2011 Annual Report
1a.Objectives (from AD-416)
Our overall goal is to determine the genetic foundation for morphological and compositional characteristics that enhance agronomic performance and quality of maize grain and stover. We will also develop new tools for measuring economically important traits in maize. For the next five-year research cycle we will:
Objective 1: Identify key morphological phenotypes and the underlying genes and/or genetic systems that have contributed to improvement in grain yield and other important agronomic phenotypes in maize.
Objective 2: Develop new tools for evaluating and identifying maize varieties with superior properties for bioenergy production.
Objective 3: Identify key physiological and biochemical phenotypes and the underlying genetic systems that have contributed to improvement in methionine content and bioenergy potential.
1b.Approach (from AD-416)
Objective 1: We will map genomic regions and attempt to identify candidate genes for morphological phenotypes that may have changed in response to selection for agronomic performance in the Iowa Stiff Stalk Synthetic population. We will focus on three morphological phenotypes, silking-anthesis interval, leaf angle, and number of ears per plant. We will determine the magnitude of selection response for these traits in Iowa Stiff Stalk Synthetic population and determine if any of these are correlated to agronomic traits in the base population. We will then use advanced cycles of selection and the base population to generate a genetic mapping experiment to determine how many regions and what magnitude of effects those regions have for the morphological traits. We will use all of the information collected to determine if response to selection for agronomic traits can be explained by indirect response for morphological characters.
Objective 2: One method of production of biofuel from plant material involves fermentation, which is dependant on the production of sugars from the plant material. We will develop methods for screening varieties for their ability to produce sugars in small scale processes that mimic current methods being used for production of ethanol. Sugars will be quantified using bacterial biosensor strains we will develop using bacterial genes known to respond to sugar levels.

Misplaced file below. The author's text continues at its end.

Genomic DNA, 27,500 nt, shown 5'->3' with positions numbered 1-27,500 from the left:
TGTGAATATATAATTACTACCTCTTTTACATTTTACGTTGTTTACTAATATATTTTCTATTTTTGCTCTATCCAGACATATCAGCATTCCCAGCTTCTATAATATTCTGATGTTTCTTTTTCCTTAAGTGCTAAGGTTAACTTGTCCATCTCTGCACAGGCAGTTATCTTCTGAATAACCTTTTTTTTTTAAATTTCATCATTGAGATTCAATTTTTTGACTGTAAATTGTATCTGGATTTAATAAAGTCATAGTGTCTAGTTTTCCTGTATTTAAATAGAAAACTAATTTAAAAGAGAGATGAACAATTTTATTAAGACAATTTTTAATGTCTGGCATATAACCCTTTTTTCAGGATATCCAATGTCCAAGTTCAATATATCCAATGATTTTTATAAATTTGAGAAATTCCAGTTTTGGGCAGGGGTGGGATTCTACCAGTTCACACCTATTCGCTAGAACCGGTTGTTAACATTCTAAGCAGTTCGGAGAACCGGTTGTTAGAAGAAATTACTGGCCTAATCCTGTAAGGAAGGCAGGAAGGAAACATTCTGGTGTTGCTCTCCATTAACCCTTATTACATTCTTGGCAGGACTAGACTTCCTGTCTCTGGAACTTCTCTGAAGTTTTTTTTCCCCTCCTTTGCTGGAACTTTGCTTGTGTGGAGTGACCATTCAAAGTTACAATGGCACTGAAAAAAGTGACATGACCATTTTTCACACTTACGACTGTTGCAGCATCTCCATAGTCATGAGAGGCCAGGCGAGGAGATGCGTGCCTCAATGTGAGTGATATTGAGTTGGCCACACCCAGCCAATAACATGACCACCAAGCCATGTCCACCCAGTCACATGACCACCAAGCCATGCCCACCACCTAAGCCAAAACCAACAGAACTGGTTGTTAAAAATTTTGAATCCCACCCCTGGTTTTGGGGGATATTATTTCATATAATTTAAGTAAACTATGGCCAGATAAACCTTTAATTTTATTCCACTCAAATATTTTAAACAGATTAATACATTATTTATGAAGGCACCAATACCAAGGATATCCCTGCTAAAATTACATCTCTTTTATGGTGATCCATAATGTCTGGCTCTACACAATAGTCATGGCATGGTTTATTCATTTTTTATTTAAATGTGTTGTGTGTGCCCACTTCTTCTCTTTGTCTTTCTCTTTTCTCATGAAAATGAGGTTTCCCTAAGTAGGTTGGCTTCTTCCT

Objective 3: We will characterize the genetic mechanism controlling production of methionine by biochemical analysis of populations selected for high and low methionine. In addition, we will determine if different genetic mechanisms controlling methionine levels are complimentary by combining them genetically and determining the methionine levels in the different genetic combinations.
We made significant progress on all of our objectives. For objective one data collected over the course of the year allowed us to further clarify the physiological mechanisms by which corn responds to high plant density. Objective two was completed by characterization of mutants involved in lignin biosynthesis in maize and additional work was carried out that resulted in identification of germplasm suitable for lignocellulosic ethanol production. Objective three was advanced by evaluation of maize with high methionine content that will facilitate development of maize for poultry feed. Additional work related to this objective was carried out to understand the genetic control of grain hardness, an important trait for feed and ethanol production.
New breeding strategy developed for improving corn yields. Selecting corn that yields well while being grown in high plant densities has been largely responsible for the advances in corn production. Understanding traits that allow plants to grow effectively in high density situations will facilitate rapid improvement of corn hybrids. ARS scientists in Ames, Iowa, characterized key traits, such as leaf angle and anthesis-silking interval, that allow plants to grow efficiently at high plant density. Based on these results, the scientists developed an improved breeding strategy. This strategy provides a new tool for plant breeders to use on future projects related to improving yield, resulting in higher yielding corn for producers.
Edwards, J.W. 2010. Testcross Response to Four Cycles of Half-sib and S2 Recurrent Selection in the BS13 Maize (Zea mays L.) Population. Crop Science. 50:1840-1847.
Hoffman, P.C., Esser, N.M., Shaver, R.D., Coblentz, W.K., Scott, M.P., Bodnar, A.L., Schmidt, R.J., Charley, B.C. 2011. Influence of ensiling time and inoculation on alteration of the starch-protein matrix in high-moisture corn. Journal of Dairy Science. 94:2465-2474.
Ali, F., Scott, M.P., Bakht, J., Chen, Y., Lubberstedt, T. 2010. Identification of novel brown-midrib genes in maize by tests of allelism. Plant Breeding. 129:724-726.
Paraman, I., Moeller, L., Scott, M.P., Wang, K., Glatz, C., Johnson, L. 2010. Utilizing protein-lean co-products from corn containing recombinant pharmaceutical proteins for ethanol production. Journal of Agricultural and Food Chemistry. 58(19):10419-10425.
So, Y., Edwards, J.W. 2011. Predictive ability assessment of linear mixed models in multienvironment trials in corn (Zea mays L). Crop Science. 51:542-552.
Yi, G., Moran Lauter, A., Scott, M.P., Becraft, P.W. 2011. The thick aleurone1 mutant defines a negative regulation of maize aleurone fate that functions downstream of dek1. Development. DOI: 10.1104/pp.111.177725.